I’ve been reading a lot of cold books lately: First Light, some nonfiction global warming stuff and now Sarah Beth Durst’s latest, Ice. Does this mean I am ready for winter? Don’t think so. I am enjoying my 14 degrees today, thank you very much.
I had planned on saving Sarah’s book for the Christmas holiday, but I just couldn’t wait after reading Laini Taylor’s recent rave recommendation. So, with very high expectations, I started reading last week. The verdict? Yes Laini, I agree. This one is a winner, and it would indeed be perfect winter reading, especially if you happened to have a giant magical polar bear to snuggle up to.
Cassie Dasent has had an entirely unusual upbringing. She has grown up at an Arctic research station, where her father is a research scientist who studies polar bears. Add to this rare sort of home life the fact that Cassie’s mother has been gone from her life since Cassie was only a little girl. Cassie’s grandmother used to tell Cassie a fairy tale about her mother, saying that Cassie’s mother struck a bargain with the Polar Bear King and then was swept away to the ends of the earth and imprisoned in a troll castle. Cassie always thought that her grandmother’s story was just something exciting and entirely imaginary that her grandmother created for Cassie rather than telling the little girl the tragic truth that her mother had died. Turns out, granny wasn’t lying. The proof? On her 18th birthday, Cassie meets a talking polar bear, the Polar Bear King, and he agrees to rescue Cassie’s mother from the trolls on one condition. Cassie must marry him. Cassie agrees to the deal, and so begins an astonishing adventure as Cassie journeys to the Bear’s ice castle and eventually, across the Arctic and into the boreal forest, on a rescue mission of her own. Her life changes in ways that no fairy tale could have prepared her for.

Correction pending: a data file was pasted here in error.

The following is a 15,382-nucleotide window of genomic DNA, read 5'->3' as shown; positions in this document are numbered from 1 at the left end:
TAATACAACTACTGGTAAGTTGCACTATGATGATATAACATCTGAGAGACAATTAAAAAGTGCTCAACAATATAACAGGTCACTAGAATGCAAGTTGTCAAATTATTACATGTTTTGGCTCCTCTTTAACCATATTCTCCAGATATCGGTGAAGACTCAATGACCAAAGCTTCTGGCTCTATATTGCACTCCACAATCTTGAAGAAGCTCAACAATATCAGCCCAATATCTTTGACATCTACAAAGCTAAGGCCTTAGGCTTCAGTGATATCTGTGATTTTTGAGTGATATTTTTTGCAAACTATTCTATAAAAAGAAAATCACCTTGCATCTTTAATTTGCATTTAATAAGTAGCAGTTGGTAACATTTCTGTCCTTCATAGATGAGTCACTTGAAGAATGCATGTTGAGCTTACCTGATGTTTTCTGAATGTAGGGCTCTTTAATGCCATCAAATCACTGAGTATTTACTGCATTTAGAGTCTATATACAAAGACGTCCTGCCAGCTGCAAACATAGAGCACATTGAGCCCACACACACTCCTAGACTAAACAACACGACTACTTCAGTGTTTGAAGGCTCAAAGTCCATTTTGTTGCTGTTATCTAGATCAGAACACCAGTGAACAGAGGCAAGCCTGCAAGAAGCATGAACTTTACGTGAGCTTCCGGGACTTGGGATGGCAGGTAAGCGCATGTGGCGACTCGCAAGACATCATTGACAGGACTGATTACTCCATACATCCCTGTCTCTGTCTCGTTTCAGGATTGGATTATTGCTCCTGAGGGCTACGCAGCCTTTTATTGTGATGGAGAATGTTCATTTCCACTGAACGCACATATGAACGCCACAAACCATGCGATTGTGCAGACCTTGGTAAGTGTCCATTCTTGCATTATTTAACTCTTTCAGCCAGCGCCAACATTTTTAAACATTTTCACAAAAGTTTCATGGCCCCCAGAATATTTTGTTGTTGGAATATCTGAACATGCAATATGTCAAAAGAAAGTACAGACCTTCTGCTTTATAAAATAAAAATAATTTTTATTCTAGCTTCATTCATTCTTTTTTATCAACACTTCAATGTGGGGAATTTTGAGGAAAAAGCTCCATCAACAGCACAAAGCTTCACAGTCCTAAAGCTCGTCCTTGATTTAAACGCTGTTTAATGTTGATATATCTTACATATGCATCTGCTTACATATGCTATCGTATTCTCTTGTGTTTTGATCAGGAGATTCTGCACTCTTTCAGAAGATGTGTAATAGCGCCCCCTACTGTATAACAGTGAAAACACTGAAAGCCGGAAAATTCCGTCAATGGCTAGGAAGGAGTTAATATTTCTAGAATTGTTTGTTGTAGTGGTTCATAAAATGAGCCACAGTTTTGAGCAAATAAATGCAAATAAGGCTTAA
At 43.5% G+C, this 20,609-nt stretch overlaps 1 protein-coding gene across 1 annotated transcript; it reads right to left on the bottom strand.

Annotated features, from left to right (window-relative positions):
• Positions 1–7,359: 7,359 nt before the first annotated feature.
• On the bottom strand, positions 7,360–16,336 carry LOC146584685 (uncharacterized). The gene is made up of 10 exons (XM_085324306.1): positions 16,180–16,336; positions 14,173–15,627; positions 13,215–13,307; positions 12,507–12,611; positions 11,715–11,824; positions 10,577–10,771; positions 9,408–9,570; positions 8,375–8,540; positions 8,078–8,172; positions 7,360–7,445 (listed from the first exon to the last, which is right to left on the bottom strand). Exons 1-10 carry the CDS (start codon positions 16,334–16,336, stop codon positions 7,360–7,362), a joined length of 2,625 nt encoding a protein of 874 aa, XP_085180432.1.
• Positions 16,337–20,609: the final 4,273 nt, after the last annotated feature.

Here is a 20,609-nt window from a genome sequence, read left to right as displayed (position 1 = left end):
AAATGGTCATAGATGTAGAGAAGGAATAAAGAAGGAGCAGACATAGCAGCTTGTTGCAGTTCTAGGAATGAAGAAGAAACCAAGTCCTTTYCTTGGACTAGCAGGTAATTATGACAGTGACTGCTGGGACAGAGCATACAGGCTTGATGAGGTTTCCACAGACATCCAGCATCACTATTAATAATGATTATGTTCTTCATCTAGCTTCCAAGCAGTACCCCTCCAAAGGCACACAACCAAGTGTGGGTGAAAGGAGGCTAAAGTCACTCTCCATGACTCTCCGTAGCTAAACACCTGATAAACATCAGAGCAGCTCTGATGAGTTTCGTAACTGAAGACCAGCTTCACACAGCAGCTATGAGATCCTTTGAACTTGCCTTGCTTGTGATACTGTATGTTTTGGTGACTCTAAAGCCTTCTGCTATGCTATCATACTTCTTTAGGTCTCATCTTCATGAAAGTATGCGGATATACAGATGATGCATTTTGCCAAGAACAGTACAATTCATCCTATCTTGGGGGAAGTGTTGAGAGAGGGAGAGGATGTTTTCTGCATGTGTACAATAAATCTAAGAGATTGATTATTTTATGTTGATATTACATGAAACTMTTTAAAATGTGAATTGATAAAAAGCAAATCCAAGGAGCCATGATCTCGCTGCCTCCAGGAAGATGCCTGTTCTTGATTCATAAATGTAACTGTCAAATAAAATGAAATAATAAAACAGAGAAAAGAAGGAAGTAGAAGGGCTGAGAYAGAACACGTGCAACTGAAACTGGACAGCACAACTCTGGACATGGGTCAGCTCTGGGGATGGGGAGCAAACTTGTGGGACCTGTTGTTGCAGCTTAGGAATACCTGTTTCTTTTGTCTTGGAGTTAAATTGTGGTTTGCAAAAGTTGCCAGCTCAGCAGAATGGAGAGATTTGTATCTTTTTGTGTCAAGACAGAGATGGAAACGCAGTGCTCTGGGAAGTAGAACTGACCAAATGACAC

If you’ve read and loved East by Edith Pattou or Jessica Day George’s Sun and Moon, Ice and Snow then absolutely, you’ll want to read this one. But I have to say, it’s different. It’s not just a straight up expansion or development of the East of the Sun, West of the Moon tale. Sarah’s novel feels entirely modern. The scientific aspect of the story, with the detailed evocation of life on a research station and Cassie’s interest in becoming a scientist who studies the polar bear population feels especially timely. I liked how this emphasis really made the magical element, when it arose, feel all the more fantastical. You could appreciate Cassie’s initial disbelief and then her ultimate wonder at the situation she found herself in, because she is very much situated in the “real world” at the outset. I imagine that Sarah did a lot of research about the experience of being a scientist in an arctic environment. The descriptions of the landscape, its brutal power and beauty, really shine in the narrative. The landscape is a character in the book, for sure. You can see why Cassie is in love with the Arctic. Another strength of the book is the creative explanation for the Polar Bear King’s animal form. I don’t want to reveal too much, but Sarah has come up with something pretty interesting to explain the bear’s ability to transform from animal to human. Cassie is as gutsy as they come, and her adventure is absolutely non-stop. This is a page-turner that goes way beyond the standard fairy-tale revisited. Full marks for a novel full of creativity, perfect evocation of setting, and an unexpected but entirely believable romance.
Ice is published by Simon and Schuster, Margaret K. McElderry Books
(and thanks to Sarah for sending me her copy to read!)